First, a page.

No Place to Hide

No Place to HideNo Place to Hide: Edward Snowden, the NSA, and the U.S. Surveillance State by Glenn Greenwald
Published by Metropolitan Books/Henry Holt (NY) on May 13th 2014
Pages: 260
Format: hardback
Genres: National Security, Nonfiction, Politics & Social Sciences
See it @ Goodreads


No Place to Hide is a groundbreaking look at the NSA surveillance scandal, from the reporter who broke the story

Investigative reporter for The Guardian and bestselling author Glenn Greenwald, provides an in-depth look into the NSA scandal that has triggered a national debate over national security and information privacy. With further revelations from documents entrusted to Glenn Greenwald by Edward Snowden himself, this book explores the extraordinary cooperation between private industry and the NSA, and the far-reaching consequences of the government’s surveillance program, both domestically and abroad.

My thoughts on this book

I was interested in how one person could possibly steal digital information from our government. I never really found out by reading this book. I did find out that the government has the ability to know a lot about us and our personal lives. I also decided that you would have to live totally off the grid to have any real privacy, which I don’t think is even possible to do any longer.

What interest me now is if we have such capabilities to spy on people then, we should know exactly what was happening with Trump et al. Early on in the Trump investigation wasn’t there talk of surveillance of foreign diplomats and didn’t the Obama Administration ask the courts to release information as to whom that foreign diplomat was speaking to? Did Trump collude with the Russians, I personally don’t believe he has the depth or knowledge to successfully do that.

While Greenwald makes Edward Snowden out to be the hero of the 20th century, he (Greenwald) takes to task the The Washington Post and The New York Times for going to the government for input before publishing stories about their suspicious activities implying that we never get the truth because the media and government collude to lessen the impact of these stories. Greenwald can, in my mind’s eye, be a bit self-righteous at times, but mostly he is spot on.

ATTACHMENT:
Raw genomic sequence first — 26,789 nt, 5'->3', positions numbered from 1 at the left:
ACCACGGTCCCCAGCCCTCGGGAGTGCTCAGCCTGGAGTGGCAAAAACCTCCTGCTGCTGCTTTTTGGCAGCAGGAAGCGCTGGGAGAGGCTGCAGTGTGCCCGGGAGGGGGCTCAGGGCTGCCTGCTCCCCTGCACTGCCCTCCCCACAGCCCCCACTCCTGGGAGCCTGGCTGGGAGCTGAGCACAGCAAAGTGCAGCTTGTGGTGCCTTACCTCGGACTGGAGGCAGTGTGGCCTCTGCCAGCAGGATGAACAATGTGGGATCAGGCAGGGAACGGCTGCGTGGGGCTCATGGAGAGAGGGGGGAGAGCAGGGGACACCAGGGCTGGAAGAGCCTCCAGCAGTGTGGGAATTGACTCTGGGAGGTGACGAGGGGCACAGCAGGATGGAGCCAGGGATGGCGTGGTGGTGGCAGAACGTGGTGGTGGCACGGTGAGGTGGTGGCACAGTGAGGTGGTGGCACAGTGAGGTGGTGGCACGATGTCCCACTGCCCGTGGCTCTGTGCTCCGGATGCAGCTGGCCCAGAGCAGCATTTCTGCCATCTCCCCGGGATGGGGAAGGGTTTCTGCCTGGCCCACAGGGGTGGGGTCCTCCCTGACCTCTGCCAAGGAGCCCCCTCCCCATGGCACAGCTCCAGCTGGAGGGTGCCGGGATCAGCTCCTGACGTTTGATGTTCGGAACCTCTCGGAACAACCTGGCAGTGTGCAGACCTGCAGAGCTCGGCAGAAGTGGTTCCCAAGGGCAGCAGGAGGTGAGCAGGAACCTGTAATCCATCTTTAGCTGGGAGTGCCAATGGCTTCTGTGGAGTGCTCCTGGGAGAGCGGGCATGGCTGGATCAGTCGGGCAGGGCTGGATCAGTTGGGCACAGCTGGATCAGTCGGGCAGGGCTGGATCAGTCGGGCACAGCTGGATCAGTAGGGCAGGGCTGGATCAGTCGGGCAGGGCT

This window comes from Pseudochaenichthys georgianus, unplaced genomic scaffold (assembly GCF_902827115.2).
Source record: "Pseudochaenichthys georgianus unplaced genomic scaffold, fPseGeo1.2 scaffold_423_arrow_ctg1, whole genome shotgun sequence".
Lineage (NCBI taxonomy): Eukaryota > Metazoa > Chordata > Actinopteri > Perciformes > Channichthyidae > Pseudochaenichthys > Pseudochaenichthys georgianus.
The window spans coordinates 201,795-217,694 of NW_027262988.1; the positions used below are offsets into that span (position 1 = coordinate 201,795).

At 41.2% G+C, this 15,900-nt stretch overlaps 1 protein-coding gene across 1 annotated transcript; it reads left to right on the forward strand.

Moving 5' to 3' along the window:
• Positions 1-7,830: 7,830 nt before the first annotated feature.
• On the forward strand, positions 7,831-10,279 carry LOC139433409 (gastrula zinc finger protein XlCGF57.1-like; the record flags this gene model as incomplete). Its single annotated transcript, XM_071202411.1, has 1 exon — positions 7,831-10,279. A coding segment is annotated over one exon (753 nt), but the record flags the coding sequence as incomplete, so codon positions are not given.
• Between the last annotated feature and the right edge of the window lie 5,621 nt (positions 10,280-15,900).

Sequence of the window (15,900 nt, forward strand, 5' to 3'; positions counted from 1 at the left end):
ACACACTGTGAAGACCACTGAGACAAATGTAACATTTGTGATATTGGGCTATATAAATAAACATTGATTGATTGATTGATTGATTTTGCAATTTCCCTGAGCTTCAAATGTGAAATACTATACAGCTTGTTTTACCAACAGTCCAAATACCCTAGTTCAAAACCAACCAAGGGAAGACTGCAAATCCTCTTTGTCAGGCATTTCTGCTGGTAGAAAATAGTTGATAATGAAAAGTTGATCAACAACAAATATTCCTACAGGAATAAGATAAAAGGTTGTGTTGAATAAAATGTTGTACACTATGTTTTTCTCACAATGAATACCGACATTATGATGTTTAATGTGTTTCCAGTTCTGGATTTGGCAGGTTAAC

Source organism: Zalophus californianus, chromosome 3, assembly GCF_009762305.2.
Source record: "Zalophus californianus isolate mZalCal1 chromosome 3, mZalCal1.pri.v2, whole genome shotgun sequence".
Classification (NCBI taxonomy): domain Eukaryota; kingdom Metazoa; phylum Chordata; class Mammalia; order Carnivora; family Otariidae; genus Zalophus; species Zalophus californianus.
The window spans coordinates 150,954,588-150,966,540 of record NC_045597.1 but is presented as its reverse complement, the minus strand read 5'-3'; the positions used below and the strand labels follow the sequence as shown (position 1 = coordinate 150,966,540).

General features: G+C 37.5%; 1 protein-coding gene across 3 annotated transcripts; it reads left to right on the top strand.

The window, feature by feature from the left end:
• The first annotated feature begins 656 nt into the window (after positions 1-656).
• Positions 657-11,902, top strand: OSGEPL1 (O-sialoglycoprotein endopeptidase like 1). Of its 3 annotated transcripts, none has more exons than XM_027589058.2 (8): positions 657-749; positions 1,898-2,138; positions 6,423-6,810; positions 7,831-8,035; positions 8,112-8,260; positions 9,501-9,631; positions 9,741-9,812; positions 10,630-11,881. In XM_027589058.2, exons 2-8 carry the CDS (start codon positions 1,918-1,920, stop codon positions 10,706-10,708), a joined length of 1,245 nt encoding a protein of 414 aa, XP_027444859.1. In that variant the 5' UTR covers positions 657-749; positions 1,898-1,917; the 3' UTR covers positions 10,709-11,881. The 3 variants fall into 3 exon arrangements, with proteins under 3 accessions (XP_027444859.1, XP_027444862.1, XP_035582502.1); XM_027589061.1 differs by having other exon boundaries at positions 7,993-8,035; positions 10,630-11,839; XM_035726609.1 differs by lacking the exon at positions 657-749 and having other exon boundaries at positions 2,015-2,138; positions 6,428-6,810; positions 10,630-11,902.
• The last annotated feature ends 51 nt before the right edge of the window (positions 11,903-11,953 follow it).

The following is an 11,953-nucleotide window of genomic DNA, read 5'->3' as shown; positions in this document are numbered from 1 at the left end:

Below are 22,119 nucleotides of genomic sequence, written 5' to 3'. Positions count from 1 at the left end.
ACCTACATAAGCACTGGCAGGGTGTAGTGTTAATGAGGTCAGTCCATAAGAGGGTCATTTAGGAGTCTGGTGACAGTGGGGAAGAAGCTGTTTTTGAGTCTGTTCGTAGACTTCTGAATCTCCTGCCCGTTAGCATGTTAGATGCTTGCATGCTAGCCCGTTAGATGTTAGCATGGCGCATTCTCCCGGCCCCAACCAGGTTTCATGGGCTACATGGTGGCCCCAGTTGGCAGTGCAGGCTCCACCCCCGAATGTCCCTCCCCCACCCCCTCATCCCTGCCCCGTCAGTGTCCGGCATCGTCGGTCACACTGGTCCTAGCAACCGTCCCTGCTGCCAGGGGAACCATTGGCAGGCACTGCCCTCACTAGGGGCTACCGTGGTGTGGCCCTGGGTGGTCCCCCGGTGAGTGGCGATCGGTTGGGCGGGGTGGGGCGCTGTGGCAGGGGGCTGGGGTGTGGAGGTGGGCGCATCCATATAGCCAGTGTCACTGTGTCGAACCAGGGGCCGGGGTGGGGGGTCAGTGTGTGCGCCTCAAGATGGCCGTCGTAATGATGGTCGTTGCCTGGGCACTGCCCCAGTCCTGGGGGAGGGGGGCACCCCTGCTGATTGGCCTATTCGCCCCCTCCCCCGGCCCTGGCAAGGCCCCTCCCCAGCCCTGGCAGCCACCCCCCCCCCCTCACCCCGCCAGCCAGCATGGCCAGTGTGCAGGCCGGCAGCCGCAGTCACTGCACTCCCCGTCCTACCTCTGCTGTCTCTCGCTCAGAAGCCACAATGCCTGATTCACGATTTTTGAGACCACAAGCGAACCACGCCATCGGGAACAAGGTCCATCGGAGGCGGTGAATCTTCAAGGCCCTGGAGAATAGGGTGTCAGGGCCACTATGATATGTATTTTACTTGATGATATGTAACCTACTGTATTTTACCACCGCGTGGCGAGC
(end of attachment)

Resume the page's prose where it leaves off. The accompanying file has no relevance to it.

I wanted to read No Place to Hide prior to reading How America Lost Its Secrets by Edward Jay Epstein, whom has a totally different take on Edward Snowden and the theft of documents from the NSA apparatus.

About Glenn Greenwald

Glenn Greenwald is the author of several bestsellers, including How Would a Patriot Act? and With Liberty and Justice for Some. Acclaimed as one of the 25 most influential political commentators by The Atlantic, one of America’s top 10 opinion writers by Newsweek, and one of the Top 100 Global Thinkers for 2013 by Foreign Policy, Greenwald is a former constitutional law and civil rights litigator. He was a columnist for The Guardian until October 2013 and is now a founding editor of a new media outlet, The Intercept.. He is a frequent guest on CNN, MSNBC, and various other television and radio outlets. He has won numerous awards for his NSA reporting, including the 2013 Polk Award for national security reporting, the top 2013 investigative journalism award from the Online News Association, the Esso Award for Excellence in Reporting (the Brazilian equivalent of the Pulitzer Prize), and the 2013 Pioneer Award from Electronic Frontier Foundation. He also received the first annual I. F. Stone Award for Independent Journalism in 2009 and a 2010 Online Journalism Award for his investigative work on the arrest and detention of Chelsea Manning. In 2013, Greenwald led the Guardian reporting that was awarded the Pulitzer Prize for public service.